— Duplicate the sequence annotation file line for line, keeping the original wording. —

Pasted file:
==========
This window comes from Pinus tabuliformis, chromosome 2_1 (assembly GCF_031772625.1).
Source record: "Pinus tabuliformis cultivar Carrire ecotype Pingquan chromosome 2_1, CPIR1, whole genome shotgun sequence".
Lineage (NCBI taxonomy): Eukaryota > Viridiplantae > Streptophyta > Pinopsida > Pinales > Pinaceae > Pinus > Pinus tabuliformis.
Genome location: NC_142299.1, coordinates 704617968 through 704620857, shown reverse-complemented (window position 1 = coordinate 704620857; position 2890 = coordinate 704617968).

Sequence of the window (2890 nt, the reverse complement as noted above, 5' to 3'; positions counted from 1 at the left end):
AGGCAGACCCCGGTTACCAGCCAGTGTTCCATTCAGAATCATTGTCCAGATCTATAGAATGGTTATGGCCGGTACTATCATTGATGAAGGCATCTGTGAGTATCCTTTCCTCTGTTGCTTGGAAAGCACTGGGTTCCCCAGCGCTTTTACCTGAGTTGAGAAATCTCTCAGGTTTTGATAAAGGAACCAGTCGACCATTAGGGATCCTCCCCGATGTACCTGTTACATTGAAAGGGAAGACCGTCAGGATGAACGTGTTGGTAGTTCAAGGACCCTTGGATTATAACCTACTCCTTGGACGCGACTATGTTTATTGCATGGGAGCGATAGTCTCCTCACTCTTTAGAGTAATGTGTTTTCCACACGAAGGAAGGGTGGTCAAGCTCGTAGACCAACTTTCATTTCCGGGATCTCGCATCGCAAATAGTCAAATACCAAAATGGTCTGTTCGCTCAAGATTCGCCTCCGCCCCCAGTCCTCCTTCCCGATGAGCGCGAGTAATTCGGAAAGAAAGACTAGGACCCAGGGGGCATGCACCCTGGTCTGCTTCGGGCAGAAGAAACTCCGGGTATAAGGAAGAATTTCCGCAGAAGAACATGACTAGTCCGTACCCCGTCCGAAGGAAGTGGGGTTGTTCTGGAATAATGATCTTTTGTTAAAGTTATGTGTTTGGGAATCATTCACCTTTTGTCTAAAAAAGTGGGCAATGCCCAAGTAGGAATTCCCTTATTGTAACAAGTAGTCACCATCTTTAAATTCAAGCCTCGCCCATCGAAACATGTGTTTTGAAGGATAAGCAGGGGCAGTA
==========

This window comes from Pinus tabuliformis, chromosome 2_1 (assembly GCF_031772625.1).
Source record: "Pinus tabuliformis cultivar Carrire ecotype Pingquan chromosome 2_1, CPIR1, whole genome shotgun sequence".
Lineage (NCBI taxonomy): Eukaryota > Viridiplantae > Streptophyta > Pinopsida > Pinales > Pinaceae > Pinus > Pinus tabuliformis.
Genome location: NC_142299.1, coordinates 704617968 through 704620857, shown reverse-complemented (window position 1 = coordinate 704620857; position 2890 = coordinate 704617968).

Sequence of the window (2890 nt, the reverse complement as noted above, 5' to 3'; positions counted from 1 at the left end):
AGGCAGACCCCGGTTACCAGCCAGTGTTCCATTCAGAATCATTGTCCAGATCTATAGAATGGTTATGGCCGGTACTATCATTGATGAAGGCATCTGTGAGTATCCTTTCCTCTGTTGCTTGGAAAGCACTGGGTTCCCCAGCGCTTTTACCTGAGTTGAGAAATCTCTCAGGTTTTGATAAAGGAACCAGTCGACCATTAGGGATCCTCCCCGATGTACCTGTTACATTGAAAGGGAAGACCGTCAGGATGAACGTGTTGGTAGTTCAAGGACCCTTGGATTATAACCTACTCCTTGGACGCGACTATGTTTATTGCATGGGAGCGATAGTCTCCTCACTCTTTAGAGTAATGTGTTTTCCACACGAAGGAAGGGTGGTCAAGCTCGTAGACCAACTTTCATTTCCGGGATCTCGCATCGCAAATAGTCAAATACCAAAATGGTCTGTTCGCTCAAGATTCGCCTCCGCCCCCAGTCCTCCTTCCCGATGAGCGCGAGTAATTCGGAAAGAAAGACTAGGACCCAGGGGGCATGCACCCTGGTCTGCTTCGGGCAGAAGAAACTCCGGGTATAAGGAAGAATTTCCGCAGAAGAACATGACTAGTCCGTACCCCGTCCGAAGGAAGTGGGGTTGTTCTGGAATAATGATCTTTTGTTAAAGTTATGTGTTTGGGAATCATTCACCTTTTGTCTAAAAAAGTGGGCAATGCCCAAGTAGGAATTCCCTTATTGTAACAAGTAGTCACCATCTTTAAATTCAAGCCTCGCCCATCGAAACATGTGTTTTGAAGGATAAGCAGGGGCAGTA